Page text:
How Enterprises can Calculate ROI from their HPC Spend

January 25, 2022

High Performance Computing (HPC) enables researchers, scientists, and engineers to make data-driven decisions and predict product performance before a functional prototype is built. It is a logical step for both private and government organizations to infuse predictive analytics using specialized HPC platforms in their development standard operating practices. Intelligent data-driven decisions drive sustainable market growth, effective strategies, better products, and an overall healthier enterprise culture. Before this adoption takes place, HPC must prove to be cost-effective. 

This blog focuses on the HPC spend ROI from a product development perspective. As a FEA analyst I will be looking at it from a purely numbers perspective using a real-life example from a project that I completed a few years ago in the healthcare field, but let’s first talk about the basics.

Financial metrics to consider for ROI on HPC spend

  • Return on investment (ROI)
  • Total cost of ownership (TCO)
  • Net present value (NPV)
  • Internal rate of return (IRR)

Starting with the basics: how do we calculate ROI for HPC? 

One way to compute the ROI is to use its basic formula:

That was the easy part, right? Now comes the hard part.

To estimate the ROI, we need to determine two things:

  1. the cost of investment
  2. the gain from the investment

The cost of investment is usually easy to estimate but how do you measure the value of research and development outcome? 

What are the derived gains from HPC on the cloud?

To name a few (the ones with the most significant impact on the bottom line):

  • Enhanced productivity and Agility
    Cloud-based HPC is readily accessible in both interactive and “batch mode” from the network most of the time using “instant start” and no administrative tasks
  • Cost reduction
    Cloud CPUs and GPUs are usually cheaper than HPC but work less (think of 15% utilization vs. 85% utilization)
  • Scalability
    HPC can run large jobs over multiple machines
  • Collaboration
    Easy to share data using the systems that are networked together

While it may be difficult to attach dollars to all these gains to compute ROI, it is not impossible. Most of the time ROI depends on who is asking the question.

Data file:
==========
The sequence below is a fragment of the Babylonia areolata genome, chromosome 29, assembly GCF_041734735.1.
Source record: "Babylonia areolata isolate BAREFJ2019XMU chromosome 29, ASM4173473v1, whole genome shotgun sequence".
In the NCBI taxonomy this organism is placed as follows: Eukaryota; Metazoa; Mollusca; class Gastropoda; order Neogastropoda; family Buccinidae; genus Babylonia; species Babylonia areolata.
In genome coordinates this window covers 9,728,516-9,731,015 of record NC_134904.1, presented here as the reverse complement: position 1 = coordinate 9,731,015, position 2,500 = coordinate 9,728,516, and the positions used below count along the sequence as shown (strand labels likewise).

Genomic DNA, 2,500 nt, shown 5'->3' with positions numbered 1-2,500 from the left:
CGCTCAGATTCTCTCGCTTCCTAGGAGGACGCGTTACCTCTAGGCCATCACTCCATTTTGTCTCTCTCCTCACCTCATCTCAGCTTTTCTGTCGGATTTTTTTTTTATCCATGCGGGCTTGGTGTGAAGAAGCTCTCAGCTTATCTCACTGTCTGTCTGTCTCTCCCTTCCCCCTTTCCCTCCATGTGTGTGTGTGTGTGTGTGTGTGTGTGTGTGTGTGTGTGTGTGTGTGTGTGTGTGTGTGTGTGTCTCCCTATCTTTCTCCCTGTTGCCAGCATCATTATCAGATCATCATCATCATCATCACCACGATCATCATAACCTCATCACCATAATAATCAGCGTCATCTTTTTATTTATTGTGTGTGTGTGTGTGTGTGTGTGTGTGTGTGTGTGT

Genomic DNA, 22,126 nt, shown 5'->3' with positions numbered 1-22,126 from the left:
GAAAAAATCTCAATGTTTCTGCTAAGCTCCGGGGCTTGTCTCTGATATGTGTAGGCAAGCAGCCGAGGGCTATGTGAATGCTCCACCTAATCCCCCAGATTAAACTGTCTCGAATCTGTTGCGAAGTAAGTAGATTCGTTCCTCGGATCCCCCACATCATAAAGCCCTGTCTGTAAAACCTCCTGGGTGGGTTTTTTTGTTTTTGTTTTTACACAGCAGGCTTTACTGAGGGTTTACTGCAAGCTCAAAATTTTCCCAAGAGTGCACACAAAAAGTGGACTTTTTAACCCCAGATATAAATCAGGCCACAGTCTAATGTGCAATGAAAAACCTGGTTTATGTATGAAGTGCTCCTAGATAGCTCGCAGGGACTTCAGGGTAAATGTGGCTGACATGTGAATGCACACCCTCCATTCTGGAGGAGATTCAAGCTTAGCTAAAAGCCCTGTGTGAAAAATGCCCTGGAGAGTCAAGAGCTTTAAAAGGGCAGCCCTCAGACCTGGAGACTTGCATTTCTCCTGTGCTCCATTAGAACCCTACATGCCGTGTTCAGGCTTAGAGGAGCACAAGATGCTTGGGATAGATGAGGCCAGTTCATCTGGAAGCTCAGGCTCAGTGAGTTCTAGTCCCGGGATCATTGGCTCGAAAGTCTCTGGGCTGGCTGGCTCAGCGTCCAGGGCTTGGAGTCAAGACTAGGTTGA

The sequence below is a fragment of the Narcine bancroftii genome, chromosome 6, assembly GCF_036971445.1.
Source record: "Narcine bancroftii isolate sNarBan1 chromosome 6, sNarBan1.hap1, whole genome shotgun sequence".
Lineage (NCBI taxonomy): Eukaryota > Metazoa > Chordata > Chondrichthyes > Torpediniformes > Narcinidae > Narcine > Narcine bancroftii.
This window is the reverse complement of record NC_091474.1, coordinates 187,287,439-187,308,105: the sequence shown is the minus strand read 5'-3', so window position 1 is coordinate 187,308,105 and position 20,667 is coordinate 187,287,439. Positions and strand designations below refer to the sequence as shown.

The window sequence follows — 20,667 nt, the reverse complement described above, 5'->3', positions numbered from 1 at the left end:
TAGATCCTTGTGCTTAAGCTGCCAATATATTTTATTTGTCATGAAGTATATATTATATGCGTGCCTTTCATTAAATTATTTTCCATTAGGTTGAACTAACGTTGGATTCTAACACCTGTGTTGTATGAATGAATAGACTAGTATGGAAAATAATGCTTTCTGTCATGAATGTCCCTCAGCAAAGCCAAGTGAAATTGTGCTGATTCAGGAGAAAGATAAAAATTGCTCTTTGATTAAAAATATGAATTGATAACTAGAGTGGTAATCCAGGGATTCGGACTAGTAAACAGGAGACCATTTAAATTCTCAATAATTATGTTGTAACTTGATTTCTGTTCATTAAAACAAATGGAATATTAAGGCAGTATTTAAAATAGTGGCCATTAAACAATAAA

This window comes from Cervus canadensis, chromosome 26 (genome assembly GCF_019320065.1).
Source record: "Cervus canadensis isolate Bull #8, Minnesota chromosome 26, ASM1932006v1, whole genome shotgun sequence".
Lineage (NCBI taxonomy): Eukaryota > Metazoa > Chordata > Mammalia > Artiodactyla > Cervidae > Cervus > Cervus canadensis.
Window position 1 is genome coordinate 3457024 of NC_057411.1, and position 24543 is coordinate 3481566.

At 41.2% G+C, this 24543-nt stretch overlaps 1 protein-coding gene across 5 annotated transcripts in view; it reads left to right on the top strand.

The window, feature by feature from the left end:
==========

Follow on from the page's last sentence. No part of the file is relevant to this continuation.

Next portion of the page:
Real-life HPC ROI case study

High performance computing return on investment equationsThe real-life HPC case study below shows how ROI was calculated on a pilot project.

A few years ago, I worked as an FEA analyst for a one-off project that had a supply chain and prototyping challenge. This large medical device company needed to design an access device that had a metal component with an exposed window at its distal end. They had an idea of how the window should look but needed to hone-in the dimensions and the tolerances. 

The traditional approach of prototype-iterate cycle was too long and would not meet the launch date. Thus they looked for an HPC-based solution enabling them to use a simulation-based virtual design of an experiment allowing the company to reduce development time and bypass supply chain constraints.

The HCP-based approach worked great for them. We collaborated on the cloud using the JARVICE™ HPC platform on the Nimbix Cloud, enabling us to make decisions based on benchmarked finite element data, and launch the product on time and on budget.

What was the ROI of this project? Below, you will see side-by-side scenarios (some of the costs and charges were scaled for confidentiality purpose):

hpc roi expense breakdown

Assuming that the gain from investment is the amount the client did not spend on the prototyping and testing, the ROI for this project can be estimated as:
hpc roi gain from investment equation
While the long-term cost of lost revenue caused by project delays due to supply chain disruption is not factored in, one can see that the ROI for the HPC simulation on the cloud approach is significant. As commercial enterprises adopt modeling and simulation using HPC in the cloud and the price of the floating-point operations per second (FLOPs) are getting lower, the ROI on HPC becomes even more attractive and can be estimated both at the macro (enterprise) and micro (project) levels depending on particular needs. 

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